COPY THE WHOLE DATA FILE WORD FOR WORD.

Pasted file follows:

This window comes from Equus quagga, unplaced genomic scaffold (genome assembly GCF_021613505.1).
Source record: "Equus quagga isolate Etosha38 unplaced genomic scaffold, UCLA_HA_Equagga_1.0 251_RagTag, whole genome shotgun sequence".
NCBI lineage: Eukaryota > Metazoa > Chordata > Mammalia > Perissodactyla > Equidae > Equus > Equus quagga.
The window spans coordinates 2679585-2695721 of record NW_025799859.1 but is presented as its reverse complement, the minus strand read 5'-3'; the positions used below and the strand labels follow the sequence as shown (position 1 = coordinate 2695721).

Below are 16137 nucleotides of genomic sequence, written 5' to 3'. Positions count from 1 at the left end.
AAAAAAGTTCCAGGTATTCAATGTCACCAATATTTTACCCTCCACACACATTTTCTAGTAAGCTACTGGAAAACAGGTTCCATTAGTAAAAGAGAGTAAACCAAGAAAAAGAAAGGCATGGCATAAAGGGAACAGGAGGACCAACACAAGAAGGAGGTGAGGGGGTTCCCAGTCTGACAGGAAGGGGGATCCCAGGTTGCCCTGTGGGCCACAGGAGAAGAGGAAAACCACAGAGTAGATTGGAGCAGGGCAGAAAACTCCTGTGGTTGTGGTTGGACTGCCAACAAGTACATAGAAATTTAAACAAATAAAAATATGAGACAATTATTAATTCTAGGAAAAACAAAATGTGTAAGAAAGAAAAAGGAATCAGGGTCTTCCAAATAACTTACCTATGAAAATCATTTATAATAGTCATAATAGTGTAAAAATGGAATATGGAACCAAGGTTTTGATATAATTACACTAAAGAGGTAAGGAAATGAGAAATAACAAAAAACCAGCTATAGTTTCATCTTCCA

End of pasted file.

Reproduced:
This window comes from Equus quagga, unplaced genomic scaffold (genome assembly GCF_021613505.1).
Source record: "Equus quagga isolate Etosha38 unplaced genomic scaffold, UCLA_HA_Equagga_1.0 251_RagTag, whole genome shotgun sequence".
NCBI lineage: Eukaryota > Metazoa > Chordata > Mammalia > Perissodactyla > Equidae > Equus > Equus quagga.
The window spans coordinates 2679585-2695721 of record NW_025799859.1 but is presented as its reverse complement, the minus strand read 5'-3'; the positions used below and the strand labels follow the sequence as shown (position 1 = coordinate 2695721).

Below are 16137 nucleotides of genomic sequence, written 5' to 3'. Positions count from 1 at the left end.
AAAAAAGTTCCAGGTATTCAATGTCACCAATATTTTACCCTCCACACACATTTTCTAGTAAGCTACTGGAAAACAGGTTCCATTAGTAAAAGAGAGTAAACCAAGAAAAAGAAAGGCATGGCATAAAGGGAACAGGAGGACCAACACAAGAAGGAGGTGAGGGGGTTCCCAGTCTGACAGGAAGGGGGATCCCAGGTTGCCCTGTGGGCCACAGGAGAAGAGGAAAACCACAGAGTAGATTGGAGCAGGGCAGAAAACTCCTGTGGTTGTGGTTGGACTGCCAACAAGTACATAGAAATTTAAACAAATAAAAATATGAGACAATTATTAATTCTAGGAAAAACAAAATGTGTAAGAAAGAAAAAGGAATCAGGGTCTTCCAAATAACTTACCTATGAAAATCATTTATAATAGTCATAATAGTGTAAAAATGGAATATGGAACCAAGGTTTTGATATAATTACACTAAAGAGGTAAGGAAATGAGAAATAACAAAAAACCAGCTATAGTTTCATCTTCCA